# Blocking call to NetSolve

In the previous section we explained how the user can obtain information about a problem and its calling sequence. For the call itself, the function NetSolve[] is invoked with the problem name and its arguments. For example,
 ``` In[6]:= NetSolve[iqsort[{7,2,3,5,1}]] contacting server torc0.cs.utk.edu ... Out[6]= {1, 2, 3, 5, 7} ```

As stated earlier the user can pass not only numerical values, but also symbols that contain data of proper type or functions that return a result of this type. Indeed, Mathematica calculates these expressions and passes the arguments by value. For example
 ``` In[7]:= v = -Range[5] Out[7]= {-1, -2, -3, -4, -5} In[8]:= NetSolve[iqsort[v]] contacting server torc0.cs.utk.edu ... Out[8]= {-5, -4, -3, -2, -1}```
or to sort a random vector of size 7
 ``` In[9]:= NetSolve[iqsort[Table[Ceiling[10*Random[]], {7}]]] contacting server torc0.cs.utk.edu ... Out[9]= {1, 2, 2, 2, 4, 6, 7} ```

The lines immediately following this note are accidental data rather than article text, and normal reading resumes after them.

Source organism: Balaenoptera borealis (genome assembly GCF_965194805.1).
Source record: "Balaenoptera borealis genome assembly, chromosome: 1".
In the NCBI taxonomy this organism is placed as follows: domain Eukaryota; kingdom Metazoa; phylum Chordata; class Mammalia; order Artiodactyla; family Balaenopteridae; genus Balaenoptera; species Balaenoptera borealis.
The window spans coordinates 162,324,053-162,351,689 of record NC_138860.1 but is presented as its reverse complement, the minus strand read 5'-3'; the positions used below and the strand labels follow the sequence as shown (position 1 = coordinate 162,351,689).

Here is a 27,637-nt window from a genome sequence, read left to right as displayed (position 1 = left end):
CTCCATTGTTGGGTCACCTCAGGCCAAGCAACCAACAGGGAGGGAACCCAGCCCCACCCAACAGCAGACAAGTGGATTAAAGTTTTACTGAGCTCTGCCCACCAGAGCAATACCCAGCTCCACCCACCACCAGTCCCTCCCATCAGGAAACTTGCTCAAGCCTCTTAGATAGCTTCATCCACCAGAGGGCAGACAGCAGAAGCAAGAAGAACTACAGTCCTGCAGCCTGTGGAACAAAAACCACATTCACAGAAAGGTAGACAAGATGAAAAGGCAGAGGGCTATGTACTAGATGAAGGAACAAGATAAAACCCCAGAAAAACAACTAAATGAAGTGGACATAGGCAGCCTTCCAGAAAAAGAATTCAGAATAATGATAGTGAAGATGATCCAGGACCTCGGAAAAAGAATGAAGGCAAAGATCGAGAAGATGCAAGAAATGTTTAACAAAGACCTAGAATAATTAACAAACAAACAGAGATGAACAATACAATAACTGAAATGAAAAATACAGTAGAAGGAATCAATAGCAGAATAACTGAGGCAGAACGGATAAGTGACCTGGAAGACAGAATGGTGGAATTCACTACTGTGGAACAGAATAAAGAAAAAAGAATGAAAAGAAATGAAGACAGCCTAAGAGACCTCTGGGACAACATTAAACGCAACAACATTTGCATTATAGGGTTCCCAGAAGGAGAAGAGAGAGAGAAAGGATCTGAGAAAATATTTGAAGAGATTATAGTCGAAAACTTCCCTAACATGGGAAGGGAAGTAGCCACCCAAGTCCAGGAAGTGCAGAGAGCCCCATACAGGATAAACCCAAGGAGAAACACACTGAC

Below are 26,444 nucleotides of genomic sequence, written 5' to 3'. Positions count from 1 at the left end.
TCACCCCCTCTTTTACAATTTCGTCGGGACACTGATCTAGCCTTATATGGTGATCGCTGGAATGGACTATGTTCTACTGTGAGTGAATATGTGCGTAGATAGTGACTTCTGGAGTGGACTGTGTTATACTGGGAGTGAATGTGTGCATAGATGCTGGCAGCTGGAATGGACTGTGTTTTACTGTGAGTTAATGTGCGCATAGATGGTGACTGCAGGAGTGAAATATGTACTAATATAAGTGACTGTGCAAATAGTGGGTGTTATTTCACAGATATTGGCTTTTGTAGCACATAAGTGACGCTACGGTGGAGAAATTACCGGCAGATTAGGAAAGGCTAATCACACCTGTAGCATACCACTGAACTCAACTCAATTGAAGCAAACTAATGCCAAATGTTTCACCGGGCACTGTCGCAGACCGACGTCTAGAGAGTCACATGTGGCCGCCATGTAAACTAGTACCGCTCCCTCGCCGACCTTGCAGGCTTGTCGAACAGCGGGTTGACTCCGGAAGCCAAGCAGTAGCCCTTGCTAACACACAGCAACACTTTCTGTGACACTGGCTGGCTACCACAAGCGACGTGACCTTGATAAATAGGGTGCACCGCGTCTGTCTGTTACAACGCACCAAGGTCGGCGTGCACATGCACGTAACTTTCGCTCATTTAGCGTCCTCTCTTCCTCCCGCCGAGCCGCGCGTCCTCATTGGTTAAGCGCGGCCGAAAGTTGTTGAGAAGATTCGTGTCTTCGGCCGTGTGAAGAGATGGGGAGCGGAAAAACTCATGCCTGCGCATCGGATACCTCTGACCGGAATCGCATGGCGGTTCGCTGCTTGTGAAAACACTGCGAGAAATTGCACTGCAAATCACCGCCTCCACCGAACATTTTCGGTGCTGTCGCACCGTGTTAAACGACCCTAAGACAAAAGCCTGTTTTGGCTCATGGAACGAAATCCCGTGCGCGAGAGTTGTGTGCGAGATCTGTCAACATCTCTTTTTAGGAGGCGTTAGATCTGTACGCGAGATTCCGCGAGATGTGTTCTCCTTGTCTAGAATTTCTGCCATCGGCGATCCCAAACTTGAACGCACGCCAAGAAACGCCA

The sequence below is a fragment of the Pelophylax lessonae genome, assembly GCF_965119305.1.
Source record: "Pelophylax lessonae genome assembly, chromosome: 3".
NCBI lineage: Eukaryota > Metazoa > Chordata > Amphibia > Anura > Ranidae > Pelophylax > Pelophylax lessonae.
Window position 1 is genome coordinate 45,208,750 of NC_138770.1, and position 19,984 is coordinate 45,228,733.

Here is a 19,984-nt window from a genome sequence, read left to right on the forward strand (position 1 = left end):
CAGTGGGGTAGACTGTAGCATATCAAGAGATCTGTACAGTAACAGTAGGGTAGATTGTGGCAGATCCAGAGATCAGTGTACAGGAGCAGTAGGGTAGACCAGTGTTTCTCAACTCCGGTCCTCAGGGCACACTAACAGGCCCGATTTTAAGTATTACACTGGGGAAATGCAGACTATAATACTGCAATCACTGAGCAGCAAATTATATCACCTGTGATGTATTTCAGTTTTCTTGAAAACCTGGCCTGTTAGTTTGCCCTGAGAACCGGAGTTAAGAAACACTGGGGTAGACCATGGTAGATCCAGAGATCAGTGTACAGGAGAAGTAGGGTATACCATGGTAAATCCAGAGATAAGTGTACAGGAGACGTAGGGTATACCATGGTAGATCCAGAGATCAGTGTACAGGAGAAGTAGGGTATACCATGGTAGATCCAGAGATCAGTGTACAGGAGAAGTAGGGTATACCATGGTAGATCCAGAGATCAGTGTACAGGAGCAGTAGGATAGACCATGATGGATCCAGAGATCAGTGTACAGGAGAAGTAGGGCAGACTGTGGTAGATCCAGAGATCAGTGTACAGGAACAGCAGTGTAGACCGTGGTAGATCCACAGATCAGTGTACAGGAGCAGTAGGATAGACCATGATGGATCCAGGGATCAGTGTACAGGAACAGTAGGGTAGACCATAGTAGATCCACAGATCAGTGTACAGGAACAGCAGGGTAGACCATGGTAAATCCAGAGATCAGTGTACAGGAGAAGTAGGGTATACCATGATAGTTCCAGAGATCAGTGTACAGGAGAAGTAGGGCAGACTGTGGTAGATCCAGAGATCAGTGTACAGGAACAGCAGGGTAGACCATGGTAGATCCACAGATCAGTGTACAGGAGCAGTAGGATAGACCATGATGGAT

Since NetSolve[] is a function defined in Mathematica, it can be used in expressions like:
 ``` In[9]:= NetSolve[iqsort[Table[Ceiling[10*Random[]], {7}]]] contacting server torc0.cs.utk.edu ... Out[9]= {1, 2, 2, 2, 4, 6, 7} In[10]:= Print["The minimal element of v is ", NetSolve[iqsort[v]][[1]]] contacting server torc0.cs.utk.edu ... The minimal element of v is -5 ```

Let us consider a more complex problem such as the Level 3 BLAS subroutine dgemm[] which calculates where \$op(X) = X\$ or \$op(X) = X'\$.

The routine dgemm[] requires the following 7 arguments.

Let us generate three random matrices.
 ``` In[11]:= RandomMatrix[m_,n_] := Table[Ceiling[10*Random[]], {m}, {n}] In[12]:= a = RandomMatrix[2,3] Out[12]= {{9, 2, 3}, {6, 3, 9}} In[13]:= b = RandomMatrix[3,2] Out[13]= {{6, 4}, {4, 10}, {2, 9}} In[14]:= c = RandomMatrix[2,2] Out[14]= {{4, 7}, {4, 8}}```
and call dgemm[].
 ``` In[15]:= NetSolve[dgemm["N", "N", 2, a, b, 3, c]] contacting server cetus2a.cs.utk.edu ... Out[15]= {{148., 187.}, {144., 294.}} In[16]:= 2 a . b + 3 c Out[16]= {{148, 187}, {144, 294}} ```